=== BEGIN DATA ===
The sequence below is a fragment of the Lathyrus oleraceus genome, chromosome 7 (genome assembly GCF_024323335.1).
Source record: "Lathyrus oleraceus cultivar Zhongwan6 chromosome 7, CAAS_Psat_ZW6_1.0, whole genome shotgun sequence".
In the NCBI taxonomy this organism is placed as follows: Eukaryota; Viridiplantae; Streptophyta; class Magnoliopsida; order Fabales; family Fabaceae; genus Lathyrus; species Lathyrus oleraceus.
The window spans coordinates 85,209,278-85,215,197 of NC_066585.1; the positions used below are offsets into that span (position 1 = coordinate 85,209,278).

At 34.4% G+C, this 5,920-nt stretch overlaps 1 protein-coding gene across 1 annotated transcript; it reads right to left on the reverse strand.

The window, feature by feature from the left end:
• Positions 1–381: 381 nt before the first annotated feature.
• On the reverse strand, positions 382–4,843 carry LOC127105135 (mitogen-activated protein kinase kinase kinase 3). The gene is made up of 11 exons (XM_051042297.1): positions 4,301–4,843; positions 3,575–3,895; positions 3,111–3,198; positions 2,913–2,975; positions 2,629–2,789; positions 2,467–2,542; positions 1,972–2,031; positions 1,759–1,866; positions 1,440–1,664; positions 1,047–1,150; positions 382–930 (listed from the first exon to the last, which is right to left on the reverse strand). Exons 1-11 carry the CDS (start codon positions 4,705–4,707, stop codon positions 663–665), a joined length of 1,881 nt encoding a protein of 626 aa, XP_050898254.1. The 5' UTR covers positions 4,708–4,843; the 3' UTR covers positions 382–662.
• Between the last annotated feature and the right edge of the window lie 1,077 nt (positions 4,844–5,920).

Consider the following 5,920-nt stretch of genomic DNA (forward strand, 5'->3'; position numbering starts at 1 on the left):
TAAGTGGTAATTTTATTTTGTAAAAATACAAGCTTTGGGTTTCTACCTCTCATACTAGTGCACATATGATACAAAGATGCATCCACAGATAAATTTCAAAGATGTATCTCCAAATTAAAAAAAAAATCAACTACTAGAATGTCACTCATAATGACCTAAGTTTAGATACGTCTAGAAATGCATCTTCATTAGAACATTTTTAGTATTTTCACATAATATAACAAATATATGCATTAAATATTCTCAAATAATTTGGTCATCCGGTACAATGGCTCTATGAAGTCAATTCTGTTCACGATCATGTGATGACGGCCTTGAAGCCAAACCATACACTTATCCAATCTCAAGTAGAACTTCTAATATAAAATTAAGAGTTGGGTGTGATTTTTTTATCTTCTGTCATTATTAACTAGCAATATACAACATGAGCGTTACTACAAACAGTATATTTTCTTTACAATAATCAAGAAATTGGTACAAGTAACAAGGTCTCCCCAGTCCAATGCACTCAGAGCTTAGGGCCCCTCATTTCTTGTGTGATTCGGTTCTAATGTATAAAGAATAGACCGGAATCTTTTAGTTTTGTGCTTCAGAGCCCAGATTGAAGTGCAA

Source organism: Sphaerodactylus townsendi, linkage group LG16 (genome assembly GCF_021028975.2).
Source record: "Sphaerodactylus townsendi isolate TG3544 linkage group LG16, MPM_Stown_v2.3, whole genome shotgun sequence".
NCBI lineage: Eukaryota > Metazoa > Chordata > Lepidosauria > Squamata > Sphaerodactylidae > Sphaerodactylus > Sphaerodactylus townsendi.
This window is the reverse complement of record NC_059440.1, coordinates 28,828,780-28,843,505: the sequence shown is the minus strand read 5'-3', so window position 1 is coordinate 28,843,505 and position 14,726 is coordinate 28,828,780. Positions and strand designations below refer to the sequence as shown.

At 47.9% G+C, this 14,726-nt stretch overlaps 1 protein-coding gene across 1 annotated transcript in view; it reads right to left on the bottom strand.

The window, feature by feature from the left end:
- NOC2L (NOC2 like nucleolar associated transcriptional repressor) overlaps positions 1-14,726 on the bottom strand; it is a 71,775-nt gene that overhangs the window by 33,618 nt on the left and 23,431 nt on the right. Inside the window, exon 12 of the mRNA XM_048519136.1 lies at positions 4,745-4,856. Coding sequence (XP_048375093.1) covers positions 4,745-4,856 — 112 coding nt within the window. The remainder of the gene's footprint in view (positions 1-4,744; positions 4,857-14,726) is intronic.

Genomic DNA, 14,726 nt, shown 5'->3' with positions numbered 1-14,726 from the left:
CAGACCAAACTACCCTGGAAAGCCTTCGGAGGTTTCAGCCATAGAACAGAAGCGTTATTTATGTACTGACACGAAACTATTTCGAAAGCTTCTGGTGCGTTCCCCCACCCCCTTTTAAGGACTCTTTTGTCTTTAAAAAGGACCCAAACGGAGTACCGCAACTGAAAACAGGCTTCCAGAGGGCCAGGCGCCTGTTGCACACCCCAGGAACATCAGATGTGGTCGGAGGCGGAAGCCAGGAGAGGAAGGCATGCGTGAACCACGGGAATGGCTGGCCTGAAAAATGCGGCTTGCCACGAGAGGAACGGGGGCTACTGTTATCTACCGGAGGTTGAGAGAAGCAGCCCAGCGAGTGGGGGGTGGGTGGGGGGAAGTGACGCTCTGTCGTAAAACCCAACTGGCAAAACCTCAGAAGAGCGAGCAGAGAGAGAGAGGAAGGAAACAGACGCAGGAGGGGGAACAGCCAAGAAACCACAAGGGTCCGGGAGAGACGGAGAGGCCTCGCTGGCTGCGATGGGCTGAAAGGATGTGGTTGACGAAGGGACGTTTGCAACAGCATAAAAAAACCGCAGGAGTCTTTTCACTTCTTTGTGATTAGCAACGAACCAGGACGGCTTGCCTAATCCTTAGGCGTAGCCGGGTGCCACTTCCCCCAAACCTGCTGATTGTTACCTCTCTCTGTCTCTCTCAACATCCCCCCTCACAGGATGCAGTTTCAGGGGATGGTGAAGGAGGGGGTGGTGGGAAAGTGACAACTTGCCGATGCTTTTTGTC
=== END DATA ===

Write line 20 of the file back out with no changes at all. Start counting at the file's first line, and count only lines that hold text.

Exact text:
CAGACCAAACTACCCTGGAAAGCCTTCGGAGGTTTCAGCCATAGAACAGAAGCGTTATTTATGTACTGACACGAAACTATTTCGAAAGCTTCTGGTGCGTTCCCCCACCCCCTTTTAAGGACTCTTTTGTCTTTAAAAAGGACCCAAACGGAGTACCGCAACTGAAAACAGGCTTCCAGAGGGCCAGGCGCCTGTTGCACACCCCAGGAACATCAGATGTGGTCGGAGGCGGAAGCCAGGAGAGGAAGGCATGCGTGAACCACGGGAATGGCTGGCCTGAAAAATGCGGCTTGCCACGAGAGGAACGGGGGCTACTGTTATCTACCGGAGGTTGAGAGAAGCAGCCCAGCGAGTGGGGGGTGGGTGGGGGGAAGTGACGCTCTGTCGTAAAACCCAACTGGCAAAACCTCAGAAGAGCGAGCAGAGAGAGAGAGGAAGGAAACAGACGCAGGAGGGGGAACAGCCAAGAAACCACAAGGGTCCGGGAGAGACGGAGAGGCCTCGCTGGCTGCGATGGGCTGAAAGGATGTGGTTGACGAAGGGACGTTTGCAACAGCATAAAAAAACCGCAGGAGTCTTTTCACTTCTTTGTGATTAGCAACGAACCAGGACGGCTTGCCTAATCCTTAGGCGTAGCCGGGTGCCACTTCCCCCAAACCTGCTGATTGTTACCTCTCTCTGTCTCTCTCAACATCCCCCCTCACAGGATGCAGTTTCAGGGGATGGTGAAGGAGGGGGTGGTGGGAAAGTGACAACTTGCCGATGCTTTTTGTC